How I really learned to code

Introduction

Learning to write programs stretches your mind, and helps you think better, creates a way of thinking about things that I think is helpful in all domains.

Bill Gates

Many people struggle to become an advanced level programmer. They try all sorts of resources but still fail to reach a decent level of mastery.

The sub-optimal method

Reading a book cover to cover doesn’t work. All you get is knowing about the language features in isolation. That’s like reading a book on colors and brushes in order to learn how to paint. And reading a book while executing the sample codes also becomes tedious and boring pretty quickly.

MOOCs and other video resources on the other hand, have high dropout rates. Many are unable to continue for too long into the course. Most people drop out as soon as the course becomes slightly challenging. If you are very committed to complete a course, they could be useful. You can also think of paying for a verified certificate if money can provide you the commitment.

They try to teach coding at schools too. However, I doubt how good the teachers are since they are not even professional coders. One teacher at my school was pretty good. But that’s because she was an engineering grad who was a teacher only due to lack of options. She too eventually went on to work as a software engineer for a small company.

Programming in college

Same goes for college teachers of mediocre universities. I’m not saying MIT’s 6.00 Intro to Computing is useless. They are among the best teachers in the world. But a programming course at a local college doesn’t really prepare for a career in software. College curriculum is often too focussed on the language features and minute details. Quizzes often ask questions on operator precedence (in what sequence multiplication, division, addition, and subtraction will be compiled). In the real world, we don’t need to memorize anything that can be googled. Also, it’s considered good coding practice to use parentheses to make the code for calculations easy to understand rather than writing a cryptic code relying only on operator precedence.

What really works

So here’s what eventually worked for me and what John Sonmez of simpleprogrammer.com also suggests in his book The Complete Software Developer’s Career Guide. If you are aspiring to be a developer I suggest you buy this book. I don’t get paid to say this, it’s just that the book provides far more value than it costs.

My own experience tells me that instead of trying to learn sequentially, a more radical approach works much better. Read below to know what you can do to make your learning effective.

The optimal method

  1. Start with reading up on how to create a very basic program like hello world. If you know the basics, skip this step.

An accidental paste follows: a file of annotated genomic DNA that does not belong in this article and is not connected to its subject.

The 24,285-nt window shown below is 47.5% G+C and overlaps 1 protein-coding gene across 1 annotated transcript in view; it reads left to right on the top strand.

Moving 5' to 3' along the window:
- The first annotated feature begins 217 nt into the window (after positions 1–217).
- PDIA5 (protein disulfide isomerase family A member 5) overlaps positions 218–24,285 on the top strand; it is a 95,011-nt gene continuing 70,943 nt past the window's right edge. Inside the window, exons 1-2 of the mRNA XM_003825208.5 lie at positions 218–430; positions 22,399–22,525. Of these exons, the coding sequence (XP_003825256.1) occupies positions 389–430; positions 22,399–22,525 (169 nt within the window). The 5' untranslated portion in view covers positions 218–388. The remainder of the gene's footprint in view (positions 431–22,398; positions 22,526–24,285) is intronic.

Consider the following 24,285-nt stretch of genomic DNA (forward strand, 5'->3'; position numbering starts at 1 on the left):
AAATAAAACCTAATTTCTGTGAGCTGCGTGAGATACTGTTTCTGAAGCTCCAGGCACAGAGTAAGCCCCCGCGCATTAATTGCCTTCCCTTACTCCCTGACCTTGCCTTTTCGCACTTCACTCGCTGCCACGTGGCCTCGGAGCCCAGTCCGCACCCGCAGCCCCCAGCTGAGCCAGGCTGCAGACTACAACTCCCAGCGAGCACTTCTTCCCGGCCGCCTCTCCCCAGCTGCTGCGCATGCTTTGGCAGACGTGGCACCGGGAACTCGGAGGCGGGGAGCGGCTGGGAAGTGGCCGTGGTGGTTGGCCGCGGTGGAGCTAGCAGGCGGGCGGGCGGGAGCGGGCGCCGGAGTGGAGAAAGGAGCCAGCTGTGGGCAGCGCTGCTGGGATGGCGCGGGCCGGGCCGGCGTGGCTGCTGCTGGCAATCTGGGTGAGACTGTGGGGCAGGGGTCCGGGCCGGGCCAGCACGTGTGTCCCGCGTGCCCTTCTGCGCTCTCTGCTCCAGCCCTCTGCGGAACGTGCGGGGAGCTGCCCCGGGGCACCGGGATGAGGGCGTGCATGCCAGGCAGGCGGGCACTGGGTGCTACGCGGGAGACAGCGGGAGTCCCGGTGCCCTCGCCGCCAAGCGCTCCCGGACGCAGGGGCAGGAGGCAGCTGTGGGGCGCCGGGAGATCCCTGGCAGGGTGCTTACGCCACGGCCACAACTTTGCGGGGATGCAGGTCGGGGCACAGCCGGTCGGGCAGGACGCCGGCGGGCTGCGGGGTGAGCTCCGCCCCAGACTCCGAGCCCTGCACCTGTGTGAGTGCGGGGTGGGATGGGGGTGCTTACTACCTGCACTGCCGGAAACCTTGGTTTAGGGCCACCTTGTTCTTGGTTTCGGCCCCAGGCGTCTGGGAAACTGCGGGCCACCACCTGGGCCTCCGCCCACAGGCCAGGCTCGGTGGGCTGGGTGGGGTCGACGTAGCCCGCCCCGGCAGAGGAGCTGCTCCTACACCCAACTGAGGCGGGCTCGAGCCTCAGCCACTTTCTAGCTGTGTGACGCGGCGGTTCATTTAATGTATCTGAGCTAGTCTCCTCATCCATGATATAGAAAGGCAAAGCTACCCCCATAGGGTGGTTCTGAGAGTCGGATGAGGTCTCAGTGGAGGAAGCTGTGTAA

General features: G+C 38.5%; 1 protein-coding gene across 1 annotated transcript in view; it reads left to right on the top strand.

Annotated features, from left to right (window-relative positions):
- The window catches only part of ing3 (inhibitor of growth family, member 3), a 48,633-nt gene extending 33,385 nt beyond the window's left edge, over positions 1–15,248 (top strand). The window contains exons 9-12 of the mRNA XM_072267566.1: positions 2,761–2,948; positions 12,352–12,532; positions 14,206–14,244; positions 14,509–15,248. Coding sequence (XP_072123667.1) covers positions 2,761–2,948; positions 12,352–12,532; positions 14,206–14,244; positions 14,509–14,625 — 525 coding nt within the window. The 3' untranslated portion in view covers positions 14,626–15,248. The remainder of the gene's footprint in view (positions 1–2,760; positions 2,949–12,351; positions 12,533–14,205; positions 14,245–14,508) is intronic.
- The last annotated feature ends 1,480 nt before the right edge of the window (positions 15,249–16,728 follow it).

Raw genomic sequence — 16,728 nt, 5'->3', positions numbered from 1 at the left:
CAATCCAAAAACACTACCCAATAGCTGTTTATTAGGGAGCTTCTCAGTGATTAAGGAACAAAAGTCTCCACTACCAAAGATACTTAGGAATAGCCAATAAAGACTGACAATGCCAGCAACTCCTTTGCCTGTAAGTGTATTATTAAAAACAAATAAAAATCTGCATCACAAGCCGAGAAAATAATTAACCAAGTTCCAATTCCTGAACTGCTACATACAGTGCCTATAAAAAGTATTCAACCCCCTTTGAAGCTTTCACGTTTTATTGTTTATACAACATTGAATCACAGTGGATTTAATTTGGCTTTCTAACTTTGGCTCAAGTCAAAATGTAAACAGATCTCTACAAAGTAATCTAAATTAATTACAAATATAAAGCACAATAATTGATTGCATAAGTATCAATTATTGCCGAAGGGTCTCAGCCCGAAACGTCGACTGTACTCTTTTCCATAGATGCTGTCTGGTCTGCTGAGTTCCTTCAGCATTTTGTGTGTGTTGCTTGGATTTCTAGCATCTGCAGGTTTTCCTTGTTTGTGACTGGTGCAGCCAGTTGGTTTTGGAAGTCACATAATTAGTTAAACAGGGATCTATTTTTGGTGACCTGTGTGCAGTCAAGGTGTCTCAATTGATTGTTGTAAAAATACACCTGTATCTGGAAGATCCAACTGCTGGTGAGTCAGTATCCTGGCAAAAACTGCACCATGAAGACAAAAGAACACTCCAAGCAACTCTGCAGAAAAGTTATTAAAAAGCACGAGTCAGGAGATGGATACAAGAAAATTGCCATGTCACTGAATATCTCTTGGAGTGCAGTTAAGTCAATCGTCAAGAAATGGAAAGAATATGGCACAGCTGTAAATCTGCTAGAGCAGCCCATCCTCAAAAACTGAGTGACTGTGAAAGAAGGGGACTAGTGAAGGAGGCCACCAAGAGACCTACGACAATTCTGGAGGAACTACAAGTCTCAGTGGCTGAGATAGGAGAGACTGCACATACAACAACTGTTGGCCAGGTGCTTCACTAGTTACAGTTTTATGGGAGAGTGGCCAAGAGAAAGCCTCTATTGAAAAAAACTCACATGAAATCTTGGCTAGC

2. Search for open source projects made using the language you’re trying to learn. Study their code on GitHub. Try to understand whatever you can at this point. This reverse process of first diving into and trying to make sense of what you don’t know yet will actually help you learn faster. If you don’t believe me, well, there is research to prove it. You can read more about it in the book A Mind for Numbers.
  3. Go back to your book or tutorial and read up on the features that you didn’t understand in the code.
  4. Repeat last 2 steps until you get a pretty good picture of the most commonly used language constructs.
  5. Think of a non-trivial problem you would like to solve. Solve it using the skills you have gained till now. Repeat with newer and slightly more challenging problems.
  6. Build a personal project based on your other interests like sports or business. Keep referring to resources when you come across a challenge.
  7. Volunteer to teach programming if you get a chance. Trying to explain to a beginner will further sharpen your own concepts.

So that’s it, my 7-step formula for becoming a code craftsperson.

Bonus tips

If you have made it this far, I also have 2 bonus tips for you:

  1. To get a really good command over the core features of the language, learn data structures and algorithms. Yes, yes, I know that even many professionals don’t use them, but don’t forget that those are the garden-variety professionals (no offense, I was also a garden-variety developer once upon a time). The really good engineers who are raking in the moolah know data structures like the back of their hands. They can optimize algorithms while walking in the park. Of course, this would seem very daunting initially, but the rewards and satisfaction they will give you when you finally nail them are also immense.
  2. When you gain professional level proficiency, start contributing to open source projects. That will teach you a lot more valuable skills that you can’t pick up if you work only on your workplace or personal projects.

Hope this advice is of some use for you. For any suggestions or feedback, feel free to post a comment.

Until next time, stay hungry and keep learning.

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